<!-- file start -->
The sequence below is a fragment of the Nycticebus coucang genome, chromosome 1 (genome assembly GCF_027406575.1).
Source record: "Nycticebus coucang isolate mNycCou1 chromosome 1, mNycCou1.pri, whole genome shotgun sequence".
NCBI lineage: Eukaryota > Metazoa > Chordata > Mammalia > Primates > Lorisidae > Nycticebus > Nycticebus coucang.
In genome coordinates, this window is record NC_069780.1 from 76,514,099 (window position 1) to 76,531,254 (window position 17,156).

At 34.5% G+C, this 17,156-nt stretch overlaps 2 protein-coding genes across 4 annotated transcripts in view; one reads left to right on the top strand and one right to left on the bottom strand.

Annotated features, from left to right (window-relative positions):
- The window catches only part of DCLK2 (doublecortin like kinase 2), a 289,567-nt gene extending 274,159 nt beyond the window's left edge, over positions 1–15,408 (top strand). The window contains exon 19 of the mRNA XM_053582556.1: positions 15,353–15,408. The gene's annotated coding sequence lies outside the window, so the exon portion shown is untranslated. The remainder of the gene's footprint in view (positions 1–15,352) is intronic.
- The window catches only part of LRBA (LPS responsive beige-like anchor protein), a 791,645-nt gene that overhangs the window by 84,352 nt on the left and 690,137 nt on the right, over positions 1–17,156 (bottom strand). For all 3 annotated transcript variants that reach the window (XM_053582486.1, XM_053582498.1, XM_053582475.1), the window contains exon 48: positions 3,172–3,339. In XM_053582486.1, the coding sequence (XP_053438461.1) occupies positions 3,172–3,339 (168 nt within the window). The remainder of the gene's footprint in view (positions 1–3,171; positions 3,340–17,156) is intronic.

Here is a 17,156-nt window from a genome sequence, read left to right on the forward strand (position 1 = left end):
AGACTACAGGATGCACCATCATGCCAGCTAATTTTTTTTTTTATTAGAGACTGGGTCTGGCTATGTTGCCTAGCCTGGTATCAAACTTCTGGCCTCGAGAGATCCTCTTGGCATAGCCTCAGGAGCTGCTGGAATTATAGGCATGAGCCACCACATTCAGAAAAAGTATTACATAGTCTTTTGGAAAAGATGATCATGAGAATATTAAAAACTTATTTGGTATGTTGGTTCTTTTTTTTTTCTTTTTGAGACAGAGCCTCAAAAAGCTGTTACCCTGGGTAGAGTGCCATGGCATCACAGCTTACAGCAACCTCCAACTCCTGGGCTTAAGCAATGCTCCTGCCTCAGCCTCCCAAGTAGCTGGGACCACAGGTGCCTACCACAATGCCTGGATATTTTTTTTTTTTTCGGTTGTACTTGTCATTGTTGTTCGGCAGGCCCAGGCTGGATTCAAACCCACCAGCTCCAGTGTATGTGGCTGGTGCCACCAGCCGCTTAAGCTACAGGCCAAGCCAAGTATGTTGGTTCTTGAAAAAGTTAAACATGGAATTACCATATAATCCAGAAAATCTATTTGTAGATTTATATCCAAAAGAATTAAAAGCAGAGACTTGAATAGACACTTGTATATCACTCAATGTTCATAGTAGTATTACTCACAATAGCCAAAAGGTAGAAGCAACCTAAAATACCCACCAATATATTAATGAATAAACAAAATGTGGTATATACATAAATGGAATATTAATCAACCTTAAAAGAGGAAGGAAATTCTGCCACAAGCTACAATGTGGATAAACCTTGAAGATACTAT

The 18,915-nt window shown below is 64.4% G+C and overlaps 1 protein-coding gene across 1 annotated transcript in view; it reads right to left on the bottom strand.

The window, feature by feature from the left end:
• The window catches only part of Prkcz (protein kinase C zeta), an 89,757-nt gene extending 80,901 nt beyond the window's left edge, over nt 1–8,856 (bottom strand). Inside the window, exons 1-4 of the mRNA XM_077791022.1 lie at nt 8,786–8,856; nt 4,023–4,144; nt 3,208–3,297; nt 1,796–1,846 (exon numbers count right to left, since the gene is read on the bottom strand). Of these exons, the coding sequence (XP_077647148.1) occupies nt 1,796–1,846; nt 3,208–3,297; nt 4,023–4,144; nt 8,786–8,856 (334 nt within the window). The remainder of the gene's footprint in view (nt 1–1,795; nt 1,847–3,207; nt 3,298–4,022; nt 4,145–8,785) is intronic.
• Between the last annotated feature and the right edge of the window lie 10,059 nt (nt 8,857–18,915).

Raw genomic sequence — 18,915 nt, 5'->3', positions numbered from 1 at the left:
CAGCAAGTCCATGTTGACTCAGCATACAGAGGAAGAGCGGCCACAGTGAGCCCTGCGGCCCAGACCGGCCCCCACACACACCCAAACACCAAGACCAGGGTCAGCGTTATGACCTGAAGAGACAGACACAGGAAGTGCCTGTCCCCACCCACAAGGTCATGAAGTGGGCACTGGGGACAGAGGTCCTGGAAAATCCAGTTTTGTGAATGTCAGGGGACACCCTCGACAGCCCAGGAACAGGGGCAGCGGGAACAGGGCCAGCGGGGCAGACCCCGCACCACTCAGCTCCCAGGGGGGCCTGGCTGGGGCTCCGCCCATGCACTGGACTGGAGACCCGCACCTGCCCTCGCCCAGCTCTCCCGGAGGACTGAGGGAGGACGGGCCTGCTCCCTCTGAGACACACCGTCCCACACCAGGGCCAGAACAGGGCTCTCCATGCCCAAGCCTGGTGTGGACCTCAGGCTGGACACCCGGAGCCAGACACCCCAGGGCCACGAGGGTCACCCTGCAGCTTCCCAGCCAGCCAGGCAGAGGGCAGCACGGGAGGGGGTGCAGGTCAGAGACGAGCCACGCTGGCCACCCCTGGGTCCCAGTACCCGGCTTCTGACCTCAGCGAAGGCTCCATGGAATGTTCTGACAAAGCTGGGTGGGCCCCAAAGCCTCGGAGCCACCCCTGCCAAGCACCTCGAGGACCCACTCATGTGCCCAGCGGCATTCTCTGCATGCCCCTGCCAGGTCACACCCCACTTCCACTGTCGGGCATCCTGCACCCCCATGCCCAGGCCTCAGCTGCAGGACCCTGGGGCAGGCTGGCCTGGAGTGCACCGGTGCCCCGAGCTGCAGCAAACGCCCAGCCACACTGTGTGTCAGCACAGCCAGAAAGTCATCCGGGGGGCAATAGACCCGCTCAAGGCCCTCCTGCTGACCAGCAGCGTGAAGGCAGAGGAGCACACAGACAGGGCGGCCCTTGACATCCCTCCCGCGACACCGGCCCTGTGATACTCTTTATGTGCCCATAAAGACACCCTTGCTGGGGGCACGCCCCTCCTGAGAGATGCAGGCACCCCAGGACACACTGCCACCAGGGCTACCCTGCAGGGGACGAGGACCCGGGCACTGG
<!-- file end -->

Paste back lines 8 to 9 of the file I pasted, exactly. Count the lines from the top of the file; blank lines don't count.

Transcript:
- The window catches only part of LRBA (LPS responsive beige-like anchor protein), a 791,645-nt gene that overhangs the window by 84,352 nt on the left and 690,137 nt on the right, over positions 1–17,156 (bottom strand). For all 3 annotated transcript variants that reach the window (XM_053582486.1, XM_053582498.1, XM_053582475.1), the window contains exon 48: positions 3,172–3,339. In XM_053582486.1, the coding sequence (XP_053438461.1) occupies positions 3,172–3,339 (168 nt within the window). The remainder of the gene's footprint in view (positions 1–3,171; positions 3,340–17,156) is intronic.

Here is a 17,156-nt window from a genome sequence, read left to right on the forward strand (position 1 = left end):